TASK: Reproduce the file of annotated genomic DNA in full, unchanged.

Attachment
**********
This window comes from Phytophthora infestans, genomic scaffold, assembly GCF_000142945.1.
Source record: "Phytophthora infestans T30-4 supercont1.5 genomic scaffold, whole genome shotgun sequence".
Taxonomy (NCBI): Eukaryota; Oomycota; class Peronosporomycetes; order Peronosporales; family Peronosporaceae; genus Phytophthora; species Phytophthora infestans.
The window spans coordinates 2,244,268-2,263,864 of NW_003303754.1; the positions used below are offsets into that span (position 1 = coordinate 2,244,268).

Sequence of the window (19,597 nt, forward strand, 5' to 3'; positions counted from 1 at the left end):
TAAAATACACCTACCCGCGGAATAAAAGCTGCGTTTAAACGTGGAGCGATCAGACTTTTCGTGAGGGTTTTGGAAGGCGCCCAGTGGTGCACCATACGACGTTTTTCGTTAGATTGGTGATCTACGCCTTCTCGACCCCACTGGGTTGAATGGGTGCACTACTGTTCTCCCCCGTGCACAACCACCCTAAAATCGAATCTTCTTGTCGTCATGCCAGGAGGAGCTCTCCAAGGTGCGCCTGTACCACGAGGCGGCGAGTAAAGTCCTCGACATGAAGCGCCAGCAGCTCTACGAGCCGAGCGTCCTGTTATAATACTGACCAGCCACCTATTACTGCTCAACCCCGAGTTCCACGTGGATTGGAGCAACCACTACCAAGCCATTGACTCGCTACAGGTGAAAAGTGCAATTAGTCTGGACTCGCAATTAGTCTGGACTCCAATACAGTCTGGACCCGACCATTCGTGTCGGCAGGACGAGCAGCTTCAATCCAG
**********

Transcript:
This window comes from Phytophthora infestans, genomic scaffold, assembly GCF_000142945.1.
Source record: "Phytophthora infestans T30-4 supercont1.5 genomic scaffold, whole genome shotgun sequence".
Taxonomy (NCBI): Eukaryota; Oomycota; class Peronosporomycetes; order Peronosporales; family Peronosporaceae; genus Phytophthora; species Phytophthora infestans.
The window spans coordinates 2,244,268-2,263,864 of NW_003303754.1; the positions used below are offsets into that span (position 1 = coordinate 2,244,268).

Sequence of the window (19,597 nt, forward strand, 5' to 3'; positions counted from 1 at the left end):
TAAAATACACCTACCCGCGGAATAAAAGCTGCGTTTAAACGTGGAGCGATCAGACTTTTCGTGAGGGTTTTGGAAGGCGCCCAGTGGTGCACCATACGACGTTTTTCGTTAGATTGGTGATCTACGCCTTCTCGACCCCACTGGGTTGAATGGGTGCACTACTGTTCTCCCCCGTGCACAACCACCCTAAAATCGAATCTTCTTGTCGTCATGCCAGGAGGAGCTCTCCAAGGTGCGCCTGTACCACGAGGCGGCGAGTAAAGTCCTCGACATGAAGCGCCAGCAGCTCTACGAGCCGAGCGTCCTGTTATAATACTGACCAGCCACCTATTACTGCTCAACCCCGAGTTCCACGTGGATTGGAGCAACCACTACCAAGCCATTGACTCGCTACAGGTGAAAAGTGCAATTAGTCTGGACTCGCAATTAGTCTGGACTCCAATACAGTCTGGACCCGACCATTCGTGTCGGCAGGACGAGCAGCTTCAATCCAG